S'More From The AP
Week Ending December 12, 2014
Building Relationships - With Mrs. Sutton
Most teachers have heard that saying, but probably don’t have time to actually give it much thought because there are too many grades to put in the computer, papers to grade, parent emails and calls that require responses, lesson plans to do, meetings to attend, etc., etc.! However, if we remember that one quote throughout the day, it might make each school day easier for our students and us.
Research shows that the most important factor in a child feeling hopeful about a successful life is having at least one caring adult in his or her life. If that child is experiencing problems at home, that one person could be you---the administrator, teacher, aide---anyone who comes in contact with a student at school on a daily basis. Well-adjusted children have to feel capable, cared for and connected. If a child does not feel this way, misbehavior occurs.
Alfred Adler, psychotherapist, believed that the ultimate goal of a child’s behavior is to fulfill the need to belong. Let’s face it---we all want to feel significant! When boys think you don’t care about them they feel “disrespected”; girls feel unloved. Higher level needs (like excelling academically) will not be achieved unless the lower needs are met.
This does not mean you should be a friend to your students. Educator and author Harry Wong says that students “have enough on their hands with their own friends!” In his book The First Days of School, Wong suggests that you start every day by greeting each of your students at the door. You are acknowledging their presence from the moment you see them. You are letting them know you appreciate them just because they showed up.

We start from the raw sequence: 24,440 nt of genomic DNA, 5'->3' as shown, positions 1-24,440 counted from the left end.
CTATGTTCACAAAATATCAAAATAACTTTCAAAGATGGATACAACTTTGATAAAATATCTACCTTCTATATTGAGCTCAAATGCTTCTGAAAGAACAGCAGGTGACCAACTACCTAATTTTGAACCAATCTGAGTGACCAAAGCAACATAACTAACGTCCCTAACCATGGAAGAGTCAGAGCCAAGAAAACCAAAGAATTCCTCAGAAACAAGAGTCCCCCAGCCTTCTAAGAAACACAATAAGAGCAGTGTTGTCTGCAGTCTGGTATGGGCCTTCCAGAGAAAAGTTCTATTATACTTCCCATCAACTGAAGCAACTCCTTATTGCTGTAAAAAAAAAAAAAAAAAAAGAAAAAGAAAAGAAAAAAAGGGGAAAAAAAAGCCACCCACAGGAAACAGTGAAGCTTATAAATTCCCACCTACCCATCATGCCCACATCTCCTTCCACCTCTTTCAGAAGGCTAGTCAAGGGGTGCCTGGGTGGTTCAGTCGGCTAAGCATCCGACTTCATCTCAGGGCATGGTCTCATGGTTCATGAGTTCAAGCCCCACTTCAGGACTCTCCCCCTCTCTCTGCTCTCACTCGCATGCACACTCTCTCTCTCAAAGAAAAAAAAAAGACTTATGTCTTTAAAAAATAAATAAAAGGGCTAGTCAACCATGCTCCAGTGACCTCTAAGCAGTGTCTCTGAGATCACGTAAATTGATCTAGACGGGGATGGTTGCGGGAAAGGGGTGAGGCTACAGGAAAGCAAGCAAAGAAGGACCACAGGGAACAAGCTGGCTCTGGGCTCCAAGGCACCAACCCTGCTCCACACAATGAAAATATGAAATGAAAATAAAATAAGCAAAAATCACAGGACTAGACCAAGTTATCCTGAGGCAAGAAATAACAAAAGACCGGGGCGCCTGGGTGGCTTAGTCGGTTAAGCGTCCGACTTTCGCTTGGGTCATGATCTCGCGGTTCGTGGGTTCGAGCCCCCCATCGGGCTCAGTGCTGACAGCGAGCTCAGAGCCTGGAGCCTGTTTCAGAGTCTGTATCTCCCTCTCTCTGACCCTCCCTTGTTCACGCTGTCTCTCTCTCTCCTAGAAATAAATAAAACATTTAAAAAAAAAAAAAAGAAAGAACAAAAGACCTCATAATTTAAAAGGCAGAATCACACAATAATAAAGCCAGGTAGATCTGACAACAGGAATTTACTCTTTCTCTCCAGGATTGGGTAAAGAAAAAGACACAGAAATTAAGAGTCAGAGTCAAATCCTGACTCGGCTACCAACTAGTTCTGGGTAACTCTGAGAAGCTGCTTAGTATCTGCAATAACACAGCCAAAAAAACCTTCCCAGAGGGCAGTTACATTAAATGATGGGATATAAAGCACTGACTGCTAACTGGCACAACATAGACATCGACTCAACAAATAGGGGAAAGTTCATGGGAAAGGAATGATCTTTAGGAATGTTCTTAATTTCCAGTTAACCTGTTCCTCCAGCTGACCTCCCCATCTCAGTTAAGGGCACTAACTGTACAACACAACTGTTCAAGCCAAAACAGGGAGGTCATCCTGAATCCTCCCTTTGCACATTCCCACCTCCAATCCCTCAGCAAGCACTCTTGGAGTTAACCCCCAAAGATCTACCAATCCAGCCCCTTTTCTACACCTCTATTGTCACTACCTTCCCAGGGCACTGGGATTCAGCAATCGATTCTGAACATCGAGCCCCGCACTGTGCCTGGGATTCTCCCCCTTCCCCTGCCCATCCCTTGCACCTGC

If you can’t always be the greeter, choose a student to do it. Wow! In the first few minutes of the day you have already made the child feel cared for and connected. Now you have the rest of the day to work on the other “C”—capable!
The Principal Ponders
“You know, kids don’t learn from people they don't like." This quote by the late Rita Pierson exemplifies the power of the student/teacher relationship. Does this mean we have to be our students’ friend? Their buddy? Absolutely not! But we do need to be the one that cares, by setting high expectations and offering support when needed.
“No significant learning occurs without a significant relationship.” James Comer, Professor of Child Psychiatry at Yale University, says students have to feel respected and cared about in order to perform their best in the classroom. Some very quick and simple ways to connect and to start building a respectful relationship with your students include:
Call students by name
Answer student questions
Speak to students respectfully
Notice students and say “hello”
Help students when they need it
Most of these things we do naturally; however, in the hustle and bustle of everything else that is required of us, we also tend to get complacent and forget just how important the student/teacher relationship really is. And we all know there will be those where making that connection will be difficult, for whatever the reason. If you find yourself facing that, remember this:
You won't like them all, and the tough ones show up for a reason.
It's the connection. It's the relationships.
And while you won’t like them all, the key is, they can never, ever know it. -Rita Pierson
Thank you for what you do everyday – TEACH ON!